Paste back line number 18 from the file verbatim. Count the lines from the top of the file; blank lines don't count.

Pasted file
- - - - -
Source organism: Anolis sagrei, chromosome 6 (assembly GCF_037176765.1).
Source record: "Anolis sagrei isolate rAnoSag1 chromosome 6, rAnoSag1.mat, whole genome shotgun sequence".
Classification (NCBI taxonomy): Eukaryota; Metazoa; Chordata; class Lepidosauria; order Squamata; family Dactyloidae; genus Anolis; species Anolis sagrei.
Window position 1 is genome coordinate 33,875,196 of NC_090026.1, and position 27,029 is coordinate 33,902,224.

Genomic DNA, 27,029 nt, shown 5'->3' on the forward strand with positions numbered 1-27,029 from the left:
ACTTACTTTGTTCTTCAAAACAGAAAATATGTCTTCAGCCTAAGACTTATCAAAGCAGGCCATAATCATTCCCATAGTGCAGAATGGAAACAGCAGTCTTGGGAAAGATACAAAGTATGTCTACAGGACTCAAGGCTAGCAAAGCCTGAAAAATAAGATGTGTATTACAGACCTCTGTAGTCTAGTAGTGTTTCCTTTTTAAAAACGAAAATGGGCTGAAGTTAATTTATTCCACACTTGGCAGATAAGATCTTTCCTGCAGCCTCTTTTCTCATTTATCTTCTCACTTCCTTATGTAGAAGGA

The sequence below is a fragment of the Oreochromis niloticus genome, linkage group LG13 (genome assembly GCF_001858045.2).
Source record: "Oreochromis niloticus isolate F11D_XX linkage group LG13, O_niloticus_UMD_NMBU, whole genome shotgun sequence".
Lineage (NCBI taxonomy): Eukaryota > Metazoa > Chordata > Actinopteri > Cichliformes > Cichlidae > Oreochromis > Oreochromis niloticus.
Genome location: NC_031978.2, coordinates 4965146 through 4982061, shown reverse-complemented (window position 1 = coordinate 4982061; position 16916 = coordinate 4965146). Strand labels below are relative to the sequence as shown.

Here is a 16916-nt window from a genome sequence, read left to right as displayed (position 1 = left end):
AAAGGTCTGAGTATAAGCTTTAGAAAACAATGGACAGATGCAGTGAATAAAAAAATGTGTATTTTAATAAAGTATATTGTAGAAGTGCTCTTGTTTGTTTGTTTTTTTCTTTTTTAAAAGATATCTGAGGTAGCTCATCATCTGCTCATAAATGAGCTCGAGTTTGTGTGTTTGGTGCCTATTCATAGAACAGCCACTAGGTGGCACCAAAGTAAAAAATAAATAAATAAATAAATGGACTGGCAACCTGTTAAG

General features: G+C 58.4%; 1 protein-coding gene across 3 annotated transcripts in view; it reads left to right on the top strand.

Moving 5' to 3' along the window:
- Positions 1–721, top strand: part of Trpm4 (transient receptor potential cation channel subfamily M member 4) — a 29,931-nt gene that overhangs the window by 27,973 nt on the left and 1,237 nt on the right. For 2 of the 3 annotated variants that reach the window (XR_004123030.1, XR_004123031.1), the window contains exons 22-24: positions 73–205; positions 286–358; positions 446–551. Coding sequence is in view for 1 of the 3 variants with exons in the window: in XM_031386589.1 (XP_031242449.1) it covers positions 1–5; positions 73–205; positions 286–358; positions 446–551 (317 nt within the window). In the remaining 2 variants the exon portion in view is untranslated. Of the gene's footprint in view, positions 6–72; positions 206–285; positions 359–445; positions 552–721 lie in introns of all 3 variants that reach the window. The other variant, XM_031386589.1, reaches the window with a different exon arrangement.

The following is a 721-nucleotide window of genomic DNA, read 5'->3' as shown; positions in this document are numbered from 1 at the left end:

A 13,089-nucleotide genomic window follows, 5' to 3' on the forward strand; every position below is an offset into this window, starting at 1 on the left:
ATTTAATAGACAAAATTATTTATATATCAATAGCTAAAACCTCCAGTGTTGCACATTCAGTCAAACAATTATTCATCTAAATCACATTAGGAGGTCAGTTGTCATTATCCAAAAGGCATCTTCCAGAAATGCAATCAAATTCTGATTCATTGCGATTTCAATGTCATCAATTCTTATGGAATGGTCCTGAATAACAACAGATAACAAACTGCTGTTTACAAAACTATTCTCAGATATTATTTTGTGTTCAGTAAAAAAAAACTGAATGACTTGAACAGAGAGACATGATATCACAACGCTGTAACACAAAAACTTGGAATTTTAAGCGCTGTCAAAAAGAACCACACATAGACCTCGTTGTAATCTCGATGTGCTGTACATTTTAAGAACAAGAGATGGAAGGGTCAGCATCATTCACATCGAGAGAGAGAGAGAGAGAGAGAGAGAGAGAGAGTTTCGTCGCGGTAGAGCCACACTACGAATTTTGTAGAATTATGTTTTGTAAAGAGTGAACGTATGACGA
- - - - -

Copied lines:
ATTTAATAGACAAAATTATTTATATATCAATAGCTAAAACCTCCAGTGTTGCACATTCAGTCAAACAATTATTCATCTAAATCACATTAGGAGGTCAGTTGTCATTATCCAAAAGGCATCTTCCAGAAATGCAATCAAATTCTGATTCATTGCGATTTCAATGTCATCAATTCTTATGGAATGGTCCTGAATAACAACAGATAACAAACTGCTGTTTACAAAACTATTCTCAGATATTATTTTGTGTTCAGTAAAAAAAAACTGAATGACTTGAACAGAGAGACATGATATCACAACGCTGTAACACAAAAACTTGGAATTTTAAGCGCTGTCAAAAAGAACCACACATAGACCTCGTTGTAATCTCGATGTGCTGTACATTTTAAGAACAAGAGATGGAAGGGTCAGCATCATTCACATCGAGAGAGAGAGAGAGAGAGAGAGAGAGAGAGAGTTTCGTCGCGGTAGAGCCACACTACGAATTTTGTAGAATTATGTTTTGTAAAGAGTGAACGTATGACGA